Brillouin Light Scattering Spectroscopy, or BLS, is an experimental technique that involves scattering monochromatic light, e.g. that from a laser, off of thermally excited phonons and measuring the shift in frequency of the scattered light. This technique allows experimenters to study important properties of the material, for example elastic constants such as the Young's modulus, or thermodynamic properties such as phase changes. The technique is essentially non-destructive and is used to study many different types of materials such as semiconductors, nanoporous materials such as porous silicon, and carbon nanotubes.
Thermal excitations in a crystal lattice give rise to phonons which are essentially quantized sound waves, rather analogous to photons, which are quantized electromagnetic waves. These (acoustic) phonons act like quantum mechanical particles and carry momentum as well as energy. When photons scatter off of phonons energy and momentum must be conserved, and the result is that the scattered photons have a different wavelength and frequency, corresponding to different momentum and energy. The classical interpretation of this result is that the light scattering off of fluctuations in pressure experience Doppler shifting. Light scattered from approaching waves are shifted towards narrower wavelengths while light scattered from receding waves are shifted towards broader wavelengths.
Viewed as a quantum mechanical process, a photon travelling through the medium may either produce a phonon by exciting the lattice (known as the Stokes process), and thus lose energy, or absorb a phonon from the lattice (known as the Anti-Stokes process) and gain energy.
Phonons can be characterized according to their propagation modes as well as their range of motion. For example, Rayleigh surface waves, surface acoustic waves or SAWs give rise to surface modes which are essentially ripples along the surface of the medium. Surface modes are the only type of modes that can be studied in great detail in opaque media, or media opaque to the wavelength of light being used. Bulk modes travel inside the medium and are mostly studied in transparent media. There are both longitudinal and transverse modes to consider. To study surface modes in transparent media, samples must first be coated with a thin film of metal such as gold or aluminum, thin enough so as not to perturb the scattering mechanism, but thick enough to allow scattering to take place. Experiments may be done with various film thicknesses in order to extrapolate results to zero film thickness.
To gain an understanding of how Brillouin scattering can be used to study material properties, consider probing surface phonons with laser light incident at an angle θ from normal incidence of the material's surface. Photons incident on the material may either be reflected from the material or scattered diffusely in all directions. If we make use of a backscattering arrangement in which we collect photons that are scattered 180° back towards the incident light we can greatly simplify further calculations.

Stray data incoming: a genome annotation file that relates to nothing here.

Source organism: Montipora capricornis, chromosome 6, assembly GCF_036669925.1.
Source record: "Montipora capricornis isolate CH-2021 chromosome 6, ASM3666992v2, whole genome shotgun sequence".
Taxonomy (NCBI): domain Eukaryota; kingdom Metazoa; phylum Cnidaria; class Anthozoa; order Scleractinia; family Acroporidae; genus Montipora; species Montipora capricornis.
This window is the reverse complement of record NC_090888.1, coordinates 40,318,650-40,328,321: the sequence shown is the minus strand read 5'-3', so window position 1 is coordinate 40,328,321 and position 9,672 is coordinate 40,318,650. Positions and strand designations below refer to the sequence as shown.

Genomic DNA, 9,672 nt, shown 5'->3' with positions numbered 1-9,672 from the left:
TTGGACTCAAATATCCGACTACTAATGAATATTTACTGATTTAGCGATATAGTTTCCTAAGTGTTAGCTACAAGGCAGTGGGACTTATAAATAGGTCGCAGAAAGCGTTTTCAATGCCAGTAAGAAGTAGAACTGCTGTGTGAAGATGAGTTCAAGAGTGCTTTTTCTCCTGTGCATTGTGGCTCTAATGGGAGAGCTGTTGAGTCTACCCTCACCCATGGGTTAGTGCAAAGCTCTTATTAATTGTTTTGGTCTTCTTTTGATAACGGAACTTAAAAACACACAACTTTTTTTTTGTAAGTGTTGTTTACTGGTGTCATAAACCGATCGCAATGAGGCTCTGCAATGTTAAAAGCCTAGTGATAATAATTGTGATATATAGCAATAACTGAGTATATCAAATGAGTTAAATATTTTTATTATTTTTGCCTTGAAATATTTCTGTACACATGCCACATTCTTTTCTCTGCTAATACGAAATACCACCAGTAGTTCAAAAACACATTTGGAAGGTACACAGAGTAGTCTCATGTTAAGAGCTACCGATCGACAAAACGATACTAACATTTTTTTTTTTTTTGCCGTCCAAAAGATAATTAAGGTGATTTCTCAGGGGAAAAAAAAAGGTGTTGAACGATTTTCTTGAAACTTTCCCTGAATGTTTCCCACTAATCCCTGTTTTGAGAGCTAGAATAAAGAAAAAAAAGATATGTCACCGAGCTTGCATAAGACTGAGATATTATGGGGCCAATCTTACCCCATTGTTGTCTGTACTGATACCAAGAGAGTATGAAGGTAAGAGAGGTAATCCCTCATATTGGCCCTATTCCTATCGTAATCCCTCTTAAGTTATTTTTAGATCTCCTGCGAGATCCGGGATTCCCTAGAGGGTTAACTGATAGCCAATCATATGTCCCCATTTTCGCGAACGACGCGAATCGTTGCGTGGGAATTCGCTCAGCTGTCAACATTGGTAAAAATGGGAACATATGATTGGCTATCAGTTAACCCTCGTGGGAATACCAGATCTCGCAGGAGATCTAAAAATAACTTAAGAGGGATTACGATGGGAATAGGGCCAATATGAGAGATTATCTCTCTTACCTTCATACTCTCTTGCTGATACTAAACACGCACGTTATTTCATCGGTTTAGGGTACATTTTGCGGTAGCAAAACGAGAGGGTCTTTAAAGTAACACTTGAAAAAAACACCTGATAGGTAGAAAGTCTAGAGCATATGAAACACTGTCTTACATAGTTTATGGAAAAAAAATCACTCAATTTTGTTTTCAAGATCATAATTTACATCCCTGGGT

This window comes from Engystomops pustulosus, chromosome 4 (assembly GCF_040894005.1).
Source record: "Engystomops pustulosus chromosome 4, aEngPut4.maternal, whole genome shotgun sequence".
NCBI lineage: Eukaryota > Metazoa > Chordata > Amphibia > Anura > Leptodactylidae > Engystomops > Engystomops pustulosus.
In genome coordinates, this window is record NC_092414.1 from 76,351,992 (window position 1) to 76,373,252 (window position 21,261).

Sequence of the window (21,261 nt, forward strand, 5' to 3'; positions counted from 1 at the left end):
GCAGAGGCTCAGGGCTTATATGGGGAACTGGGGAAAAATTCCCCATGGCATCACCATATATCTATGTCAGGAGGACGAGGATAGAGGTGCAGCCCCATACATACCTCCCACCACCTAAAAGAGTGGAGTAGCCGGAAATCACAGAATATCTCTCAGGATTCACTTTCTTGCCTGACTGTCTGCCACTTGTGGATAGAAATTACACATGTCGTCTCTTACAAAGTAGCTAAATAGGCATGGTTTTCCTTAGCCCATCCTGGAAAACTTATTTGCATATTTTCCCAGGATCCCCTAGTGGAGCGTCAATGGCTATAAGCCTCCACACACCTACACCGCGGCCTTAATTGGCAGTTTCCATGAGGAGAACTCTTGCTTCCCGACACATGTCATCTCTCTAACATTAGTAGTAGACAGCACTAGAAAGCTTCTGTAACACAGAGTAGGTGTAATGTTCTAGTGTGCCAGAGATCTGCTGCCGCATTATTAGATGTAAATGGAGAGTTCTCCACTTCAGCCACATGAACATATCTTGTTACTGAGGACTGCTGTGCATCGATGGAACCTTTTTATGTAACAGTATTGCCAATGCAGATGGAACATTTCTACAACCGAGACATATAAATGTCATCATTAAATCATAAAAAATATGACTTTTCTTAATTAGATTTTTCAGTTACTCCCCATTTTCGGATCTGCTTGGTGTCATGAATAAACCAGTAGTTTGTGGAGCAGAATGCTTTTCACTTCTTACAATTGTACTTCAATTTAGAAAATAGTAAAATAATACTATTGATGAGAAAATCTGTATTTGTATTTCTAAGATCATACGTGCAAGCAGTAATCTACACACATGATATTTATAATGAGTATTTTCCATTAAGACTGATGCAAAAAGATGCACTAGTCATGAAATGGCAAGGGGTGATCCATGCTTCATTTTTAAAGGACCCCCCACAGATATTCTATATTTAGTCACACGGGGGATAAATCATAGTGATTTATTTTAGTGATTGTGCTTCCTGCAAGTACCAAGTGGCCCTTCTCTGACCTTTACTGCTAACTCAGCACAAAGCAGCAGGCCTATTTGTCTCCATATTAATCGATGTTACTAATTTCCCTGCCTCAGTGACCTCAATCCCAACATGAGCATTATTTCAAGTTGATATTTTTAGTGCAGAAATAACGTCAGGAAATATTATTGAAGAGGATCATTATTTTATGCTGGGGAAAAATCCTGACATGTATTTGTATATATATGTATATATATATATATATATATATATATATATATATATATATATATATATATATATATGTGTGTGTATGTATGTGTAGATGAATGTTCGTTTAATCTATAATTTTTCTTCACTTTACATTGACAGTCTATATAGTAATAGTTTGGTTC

An incident photon has angular frequency ωi and wavevector ki which points in the direction of propagation, and has magnitude |ki| = 2π/λi. The incident photon has momentum pi =
hki and energy Ei = hωi. Similarily, the scattered photon has momentum ps = hks and energy Ei = hωi. Finally, the phonon has angular frequency Ω and wavevector Q, with momentum pp = hQ and energy Ep = hΩi. The phonon wavevector lies in the plane of the medium since it's constrained to move on this surface.
We require that momentum be conserved in the plane of the surface, so that:
pisinθ ± ps = - pssinθ.
kisinθ ± Q = - kssinθ.
We also require that energy be conserved, so that:
ωi ± Ω = &omegas.
In each case + Q or + Ω corresponds to absorbing a phonon while - Q or - Ω corresponds to creating one. Now, ± Ω = ωs - ωi = Δω. Furthermore, since the wavelength of light is much shorter than that of the phonon, we can make the approximation that kf ≅ - ki. So:
± Ω = Δω
Q = 2 kisinθ
Now the phonon travels at speed v, and Ω = v Q, so Q = Ω / v, and we get that
Δω = ± 2 v kisinθ
Thus if we measure the frequency shift Δω at various angles θ, we can plot Δω against sinθ to obtain a slope of 2 ki v. Knowing ki we can then determine v, the velocity of sound in the medium.
One can generally analyze the scattered light using a Fabry-Perot interferometer, needed because of the high frequency resolution required to distinguish the inelastically scattered light from the elastically scattered light that did not interact with phonons. A frequency spectrum will typically contain a broad central peak corresponding to the elasically scattered light, with two smaller peaks placed symmetrically on either side corresponding to phonon creation and anihilation.
Once v is determined, and if the density of the material is known, the material's Young's modulus can be determined. Also, the frequency shift is dependent on the orientation of the crystal plane with respect to the incident light. By performing the experiment at various azimuthal angles as well as incident angles, other elastic constants such as C11, C12 and C44 can be determined.